Every Drop Counts

The blue planet is unique because it is where water exists as a liquid. It is because of this fact that life in all its diversity thrives. When the number of human beings was small their effect on the planet was also small. But over the past 100 years the number of people on earth has exploded.

Now our presence is felt around the world and our impact can be seen even from space. Sprawling cities and towns load our rivers with increasing amounts of waste and threaten our water systems as we squander this precious resource on our lawns, our cars and our pools.

Throughout human existence we have poured our waste into our water systems. When our population was small, this pollution was not a serious threat to the overall health of this larger life giving system. The water stayed clean because microscopic creatures were able to digest most of the waste and a balanced system was maintained.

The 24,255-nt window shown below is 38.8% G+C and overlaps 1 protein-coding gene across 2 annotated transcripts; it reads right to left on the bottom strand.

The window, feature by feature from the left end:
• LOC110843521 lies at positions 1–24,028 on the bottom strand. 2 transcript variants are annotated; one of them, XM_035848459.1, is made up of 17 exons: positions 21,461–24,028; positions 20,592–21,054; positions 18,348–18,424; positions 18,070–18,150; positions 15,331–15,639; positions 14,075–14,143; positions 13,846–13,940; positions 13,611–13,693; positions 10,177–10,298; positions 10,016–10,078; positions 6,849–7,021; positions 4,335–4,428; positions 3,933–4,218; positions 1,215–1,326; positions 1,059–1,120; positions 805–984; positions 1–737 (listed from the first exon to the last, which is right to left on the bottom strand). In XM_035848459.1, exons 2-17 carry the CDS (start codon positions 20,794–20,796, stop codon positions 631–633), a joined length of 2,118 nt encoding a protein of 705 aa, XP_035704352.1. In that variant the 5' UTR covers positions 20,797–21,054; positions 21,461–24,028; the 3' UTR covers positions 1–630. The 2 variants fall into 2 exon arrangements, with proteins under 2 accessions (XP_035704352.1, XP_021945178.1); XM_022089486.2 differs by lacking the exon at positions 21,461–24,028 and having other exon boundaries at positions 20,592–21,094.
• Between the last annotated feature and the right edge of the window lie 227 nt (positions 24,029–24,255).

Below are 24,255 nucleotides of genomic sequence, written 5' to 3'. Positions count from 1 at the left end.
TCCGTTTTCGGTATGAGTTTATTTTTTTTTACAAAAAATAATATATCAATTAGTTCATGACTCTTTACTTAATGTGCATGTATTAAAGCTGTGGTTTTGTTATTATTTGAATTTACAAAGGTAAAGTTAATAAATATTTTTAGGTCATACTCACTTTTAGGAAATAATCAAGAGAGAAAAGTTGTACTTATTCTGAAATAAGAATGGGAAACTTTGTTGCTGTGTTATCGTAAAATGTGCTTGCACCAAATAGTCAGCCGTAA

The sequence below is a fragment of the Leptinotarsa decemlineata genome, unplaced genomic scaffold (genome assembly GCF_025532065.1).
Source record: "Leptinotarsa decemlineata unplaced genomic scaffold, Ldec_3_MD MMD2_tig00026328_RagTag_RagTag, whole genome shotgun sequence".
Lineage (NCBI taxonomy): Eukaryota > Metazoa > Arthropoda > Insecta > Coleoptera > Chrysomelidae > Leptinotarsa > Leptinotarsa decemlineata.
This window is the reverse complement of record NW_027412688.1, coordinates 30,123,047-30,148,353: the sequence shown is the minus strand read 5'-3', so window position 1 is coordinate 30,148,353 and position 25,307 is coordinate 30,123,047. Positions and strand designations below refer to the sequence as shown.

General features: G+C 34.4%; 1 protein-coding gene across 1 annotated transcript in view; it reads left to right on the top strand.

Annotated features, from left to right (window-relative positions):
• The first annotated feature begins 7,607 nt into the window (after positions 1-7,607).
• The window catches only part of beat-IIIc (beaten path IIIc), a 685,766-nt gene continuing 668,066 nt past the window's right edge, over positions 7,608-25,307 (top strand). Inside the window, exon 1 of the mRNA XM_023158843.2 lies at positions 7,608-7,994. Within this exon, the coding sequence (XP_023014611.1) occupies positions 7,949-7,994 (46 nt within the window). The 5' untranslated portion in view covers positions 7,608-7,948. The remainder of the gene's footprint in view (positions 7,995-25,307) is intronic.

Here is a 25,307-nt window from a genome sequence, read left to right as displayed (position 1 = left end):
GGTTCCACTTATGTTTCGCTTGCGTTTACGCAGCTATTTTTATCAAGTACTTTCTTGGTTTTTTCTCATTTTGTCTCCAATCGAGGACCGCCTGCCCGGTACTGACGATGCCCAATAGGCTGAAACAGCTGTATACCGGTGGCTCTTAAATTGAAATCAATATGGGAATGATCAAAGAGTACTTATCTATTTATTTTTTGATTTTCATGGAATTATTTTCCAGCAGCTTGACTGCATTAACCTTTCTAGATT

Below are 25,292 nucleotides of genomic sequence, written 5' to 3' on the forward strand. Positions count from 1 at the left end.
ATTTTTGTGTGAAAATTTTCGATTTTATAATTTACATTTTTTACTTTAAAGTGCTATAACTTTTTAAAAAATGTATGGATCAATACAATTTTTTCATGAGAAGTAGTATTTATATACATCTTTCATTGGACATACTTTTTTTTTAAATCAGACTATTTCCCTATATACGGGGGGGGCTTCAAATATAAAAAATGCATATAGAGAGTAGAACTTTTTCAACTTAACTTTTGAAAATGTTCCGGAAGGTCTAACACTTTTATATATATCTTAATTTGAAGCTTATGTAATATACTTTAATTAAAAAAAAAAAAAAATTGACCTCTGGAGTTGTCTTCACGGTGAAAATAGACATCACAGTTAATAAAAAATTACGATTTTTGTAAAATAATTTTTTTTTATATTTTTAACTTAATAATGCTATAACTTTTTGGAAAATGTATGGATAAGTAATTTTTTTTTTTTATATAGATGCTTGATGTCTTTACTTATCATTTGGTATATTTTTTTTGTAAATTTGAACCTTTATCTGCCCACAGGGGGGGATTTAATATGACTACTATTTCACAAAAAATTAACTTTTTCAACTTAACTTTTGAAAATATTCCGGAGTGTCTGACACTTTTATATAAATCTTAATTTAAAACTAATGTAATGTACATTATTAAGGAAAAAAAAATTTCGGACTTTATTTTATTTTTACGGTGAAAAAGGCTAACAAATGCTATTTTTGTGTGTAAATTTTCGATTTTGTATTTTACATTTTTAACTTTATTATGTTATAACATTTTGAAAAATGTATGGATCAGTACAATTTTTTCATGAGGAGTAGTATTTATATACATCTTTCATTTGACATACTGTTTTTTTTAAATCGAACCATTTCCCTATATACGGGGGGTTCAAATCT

Today with 6 billion people adding their waste to the world's water stores these microscopic organisms can no longer be relied on to maintain the balance. We are beginning to ask ourselves some very important questions.

What happens when human waste can no longer be absorbed by our natural systems? Are there other choices humans can make to change or even reverse our growing impact on our overburdened water systems? How are the oceans, the atmosphere, land and life connected? How do these connections affect us?


©2002 Golden Hills School Division #75
©2002 The Galileo Educational Network Association